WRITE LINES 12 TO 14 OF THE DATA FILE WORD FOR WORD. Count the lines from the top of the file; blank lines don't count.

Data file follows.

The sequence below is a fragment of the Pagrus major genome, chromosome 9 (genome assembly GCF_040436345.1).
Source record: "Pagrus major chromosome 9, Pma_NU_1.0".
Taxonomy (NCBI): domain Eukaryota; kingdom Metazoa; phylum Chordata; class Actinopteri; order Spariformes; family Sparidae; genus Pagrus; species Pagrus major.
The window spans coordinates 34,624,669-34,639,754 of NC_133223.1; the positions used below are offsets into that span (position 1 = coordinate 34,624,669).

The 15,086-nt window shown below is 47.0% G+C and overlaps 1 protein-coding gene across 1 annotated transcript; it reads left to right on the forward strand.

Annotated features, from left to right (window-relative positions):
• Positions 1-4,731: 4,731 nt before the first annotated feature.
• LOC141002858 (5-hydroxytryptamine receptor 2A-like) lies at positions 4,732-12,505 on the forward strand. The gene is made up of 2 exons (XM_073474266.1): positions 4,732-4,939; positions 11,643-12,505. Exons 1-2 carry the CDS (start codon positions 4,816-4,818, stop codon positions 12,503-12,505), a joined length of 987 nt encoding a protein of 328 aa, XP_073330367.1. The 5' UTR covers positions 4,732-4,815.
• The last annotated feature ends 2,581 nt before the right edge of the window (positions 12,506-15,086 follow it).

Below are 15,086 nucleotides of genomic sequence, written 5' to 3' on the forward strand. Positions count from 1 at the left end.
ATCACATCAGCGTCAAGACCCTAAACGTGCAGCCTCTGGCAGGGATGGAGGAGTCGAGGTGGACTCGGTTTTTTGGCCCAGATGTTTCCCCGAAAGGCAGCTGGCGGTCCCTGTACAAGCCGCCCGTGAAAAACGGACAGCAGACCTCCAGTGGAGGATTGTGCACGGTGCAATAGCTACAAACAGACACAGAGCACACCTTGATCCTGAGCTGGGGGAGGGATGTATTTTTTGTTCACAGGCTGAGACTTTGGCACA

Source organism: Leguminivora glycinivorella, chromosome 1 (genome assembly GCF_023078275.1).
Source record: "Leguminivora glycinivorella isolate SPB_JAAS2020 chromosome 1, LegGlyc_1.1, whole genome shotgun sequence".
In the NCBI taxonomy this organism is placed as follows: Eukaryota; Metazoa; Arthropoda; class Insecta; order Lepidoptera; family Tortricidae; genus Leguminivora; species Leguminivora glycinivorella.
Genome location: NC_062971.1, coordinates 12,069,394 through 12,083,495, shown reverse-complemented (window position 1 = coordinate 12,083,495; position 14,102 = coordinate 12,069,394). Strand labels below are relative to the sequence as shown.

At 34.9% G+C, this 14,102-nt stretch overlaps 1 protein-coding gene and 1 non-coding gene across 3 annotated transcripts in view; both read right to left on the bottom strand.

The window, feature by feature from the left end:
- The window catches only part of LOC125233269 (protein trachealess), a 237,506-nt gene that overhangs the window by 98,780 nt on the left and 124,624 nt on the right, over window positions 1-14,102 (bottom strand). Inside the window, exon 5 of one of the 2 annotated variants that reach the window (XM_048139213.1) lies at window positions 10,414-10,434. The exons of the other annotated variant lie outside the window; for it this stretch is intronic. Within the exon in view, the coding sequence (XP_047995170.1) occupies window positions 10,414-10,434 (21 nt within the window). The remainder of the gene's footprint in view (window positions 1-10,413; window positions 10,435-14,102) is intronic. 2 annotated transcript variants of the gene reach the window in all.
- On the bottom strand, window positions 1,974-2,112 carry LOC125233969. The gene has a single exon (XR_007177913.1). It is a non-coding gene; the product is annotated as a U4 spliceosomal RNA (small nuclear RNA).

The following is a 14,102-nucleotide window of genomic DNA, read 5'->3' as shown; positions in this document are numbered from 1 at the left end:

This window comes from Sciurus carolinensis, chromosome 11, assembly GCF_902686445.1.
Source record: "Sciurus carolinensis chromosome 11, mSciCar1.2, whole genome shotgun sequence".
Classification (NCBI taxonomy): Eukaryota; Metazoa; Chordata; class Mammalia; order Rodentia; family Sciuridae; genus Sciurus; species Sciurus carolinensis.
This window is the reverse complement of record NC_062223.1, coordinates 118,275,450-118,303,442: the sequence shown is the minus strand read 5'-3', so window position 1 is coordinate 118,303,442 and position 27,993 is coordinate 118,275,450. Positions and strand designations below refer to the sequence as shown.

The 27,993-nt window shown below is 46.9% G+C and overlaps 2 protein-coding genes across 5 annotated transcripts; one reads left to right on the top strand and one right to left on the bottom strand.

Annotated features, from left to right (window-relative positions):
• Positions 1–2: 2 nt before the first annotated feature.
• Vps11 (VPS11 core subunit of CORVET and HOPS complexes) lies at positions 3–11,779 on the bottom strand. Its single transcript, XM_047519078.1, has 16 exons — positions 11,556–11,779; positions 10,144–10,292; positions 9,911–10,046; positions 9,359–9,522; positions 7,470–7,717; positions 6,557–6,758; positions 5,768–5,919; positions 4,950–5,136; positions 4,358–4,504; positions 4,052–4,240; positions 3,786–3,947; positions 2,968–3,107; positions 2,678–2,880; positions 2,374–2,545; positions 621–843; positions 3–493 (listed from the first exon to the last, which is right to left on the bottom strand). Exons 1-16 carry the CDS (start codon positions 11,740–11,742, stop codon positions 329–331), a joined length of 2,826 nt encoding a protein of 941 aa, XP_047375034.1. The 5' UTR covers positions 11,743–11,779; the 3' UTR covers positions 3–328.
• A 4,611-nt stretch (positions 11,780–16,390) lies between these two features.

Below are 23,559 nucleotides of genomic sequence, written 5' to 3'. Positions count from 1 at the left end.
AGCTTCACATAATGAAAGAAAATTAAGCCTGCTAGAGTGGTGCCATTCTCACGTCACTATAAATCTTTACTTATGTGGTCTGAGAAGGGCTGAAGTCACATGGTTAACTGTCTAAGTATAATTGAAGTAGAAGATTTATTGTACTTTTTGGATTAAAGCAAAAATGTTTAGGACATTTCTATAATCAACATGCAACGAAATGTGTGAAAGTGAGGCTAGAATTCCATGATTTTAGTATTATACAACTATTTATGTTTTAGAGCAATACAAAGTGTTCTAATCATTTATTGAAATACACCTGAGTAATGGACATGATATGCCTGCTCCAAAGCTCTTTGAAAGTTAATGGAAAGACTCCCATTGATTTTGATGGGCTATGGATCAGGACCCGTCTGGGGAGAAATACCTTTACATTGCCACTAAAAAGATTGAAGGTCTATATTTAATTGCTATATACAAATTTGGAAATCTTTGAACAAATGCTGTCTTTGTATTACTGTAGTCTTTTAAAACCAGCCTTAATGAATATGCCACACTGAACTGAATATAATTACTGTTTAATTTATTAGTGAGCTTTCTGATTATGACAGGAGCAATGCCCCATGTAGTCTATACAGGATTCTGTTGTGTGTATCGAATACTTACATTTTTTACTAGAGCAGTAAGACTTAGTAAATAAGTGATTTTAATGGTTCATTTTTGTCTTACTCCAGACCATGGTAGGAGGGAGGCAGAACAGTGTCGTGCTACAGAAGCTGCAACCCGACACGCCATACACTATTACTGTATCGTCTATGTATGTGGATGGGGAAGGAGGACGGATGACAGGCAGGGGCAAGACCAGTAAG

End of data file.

Source organism: Leguminivora glycinivorella, chromosome 1 (genome assembly GCF_023078275.1).
Source record: "Leguminivora glycinivorella isolate SPB_JAAS2020 chromosome 1, LegGlyc_1.1, whole genome shotgun sequence".
In the NCBI taxonomy this organism is placed as follows: Eukaryota; Metazoa; Arthropoda; class Insecta; order Lepidoptera; family Tortricidae; genus Leguminivora; species Leguminivora glycinivorella.